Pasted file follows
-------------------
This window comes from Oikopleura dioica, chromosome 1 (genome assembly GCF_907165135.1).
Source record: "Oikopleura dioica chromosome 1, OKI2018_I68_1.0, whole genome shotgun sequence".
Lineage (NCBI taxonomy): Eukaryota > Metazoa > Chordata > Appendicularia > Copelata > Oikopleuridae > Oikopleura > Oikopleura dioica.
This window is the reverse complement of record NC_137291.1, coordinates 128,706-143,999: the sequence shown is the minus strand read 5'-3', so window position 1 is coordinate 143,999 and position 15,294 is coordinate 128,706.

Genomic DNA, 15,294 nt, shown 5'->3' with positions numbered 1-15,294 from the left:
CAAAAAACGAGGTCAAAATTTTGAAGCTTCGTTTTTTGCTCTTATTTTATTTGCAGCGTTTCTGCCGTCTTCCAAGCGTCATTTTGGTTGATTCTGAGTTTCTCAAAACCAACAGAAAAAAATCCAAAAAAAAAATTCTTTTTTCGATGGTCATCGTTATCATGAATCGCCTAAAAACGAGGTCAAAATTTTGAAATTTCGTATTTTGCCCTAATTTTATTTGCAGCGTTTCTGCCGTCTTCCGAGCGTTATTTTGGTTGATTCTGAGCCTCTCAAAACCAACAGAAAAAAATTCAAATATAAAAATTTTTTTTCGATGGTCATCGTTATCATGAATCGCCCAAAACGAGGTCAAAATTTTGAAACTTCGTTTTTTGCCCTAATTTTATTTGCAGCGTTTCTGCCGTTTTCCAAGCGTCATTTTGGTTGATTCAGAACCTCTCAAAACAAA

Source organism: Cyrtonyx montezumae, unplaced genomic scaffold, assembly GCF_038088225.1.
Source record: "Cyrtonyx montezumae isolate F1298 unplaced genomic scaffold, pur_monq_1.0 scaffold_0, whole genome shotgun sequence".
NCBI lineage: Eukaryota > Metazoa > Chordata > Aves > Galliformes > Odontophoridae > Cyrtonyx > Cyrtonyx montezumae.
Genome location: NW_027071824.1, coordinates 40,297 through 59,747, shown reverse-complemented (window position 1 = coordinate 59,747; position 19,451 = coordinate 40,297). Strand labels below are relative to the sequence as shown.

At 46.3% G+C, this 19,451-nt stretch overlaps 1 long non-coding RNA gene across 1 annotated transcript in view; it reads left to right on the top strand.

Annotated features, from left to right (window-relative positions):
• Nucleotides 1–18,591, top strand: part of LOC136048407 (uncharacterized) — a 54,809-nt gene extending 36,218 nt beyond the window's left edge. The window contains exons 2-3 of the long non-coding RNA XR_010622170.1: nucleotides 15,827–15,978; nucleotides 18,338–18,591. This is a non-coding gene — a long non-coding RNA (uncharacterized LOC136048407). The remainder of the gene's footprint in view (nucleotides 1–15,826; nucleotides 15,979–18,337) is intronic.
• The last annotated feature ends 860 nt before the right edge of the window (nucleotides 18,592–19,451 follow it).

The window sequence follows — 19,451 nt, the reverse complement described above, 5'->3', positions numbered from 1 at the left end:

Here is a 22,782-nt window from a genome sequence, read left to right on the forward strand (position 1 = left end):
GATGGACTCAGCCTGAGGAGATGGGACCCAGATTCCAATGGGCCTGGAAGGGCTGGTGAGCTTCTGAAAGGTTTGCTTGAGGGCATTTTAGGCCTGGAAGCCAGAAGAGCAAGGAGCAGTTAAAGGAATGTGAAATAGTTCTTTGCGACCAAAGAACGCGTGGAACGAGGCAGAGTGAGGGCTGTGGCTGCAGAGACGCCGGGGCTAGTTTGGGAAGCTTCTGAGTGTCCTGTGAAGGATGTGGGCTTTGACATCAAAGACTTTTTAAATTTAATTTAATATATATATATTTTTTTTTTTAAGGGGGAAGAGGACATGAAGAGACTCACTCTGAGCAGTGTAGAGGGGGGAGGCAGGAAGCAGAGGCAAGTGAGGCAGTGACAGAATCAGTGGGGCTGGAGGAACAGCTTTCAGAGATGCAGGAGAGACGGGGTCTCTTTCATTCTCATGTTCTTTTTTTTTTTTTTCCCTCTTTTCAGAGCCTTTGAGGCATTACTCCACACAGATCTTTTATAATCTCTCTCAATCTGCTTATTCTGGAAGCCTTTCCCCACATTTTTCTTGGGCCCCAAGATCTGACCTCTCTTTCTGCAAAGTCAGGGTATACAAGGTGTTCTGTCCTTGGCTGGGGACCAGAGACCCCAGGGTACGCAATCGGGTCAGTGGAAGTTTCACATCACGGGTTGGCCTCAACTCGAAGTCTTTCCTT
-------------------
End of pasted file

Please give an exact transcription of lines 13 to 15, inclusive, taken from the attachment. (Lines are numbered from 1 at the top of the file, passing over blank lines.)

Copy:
• Nucleotides 1–18,591, top strand: part of LOC136048407 (uncharacterized) — a 54,809-nt gene extending 36,218 nt beyond the window's left edge. The window contains exons 2-3 of the long non-coding RNA XR_010622170.1: nucleotides 15,827–15,978; nucleotides 18,338–18,591. This is a non-coding gene — a long non-coding RNA (uncharacterized LOC136048407). The remainder of the gene's footprint in view (nucleotides 1–15,826; nucleotides 15,979–18,337) is intronic.
• The last annotated feature ends 860 nt before the right edge of the window (nucleotides 18,592–19,451 follow it).

The window sequence follows — 19,451 nt, the reverse complement described above, 5'->3', positions numbered from 1 at the left end: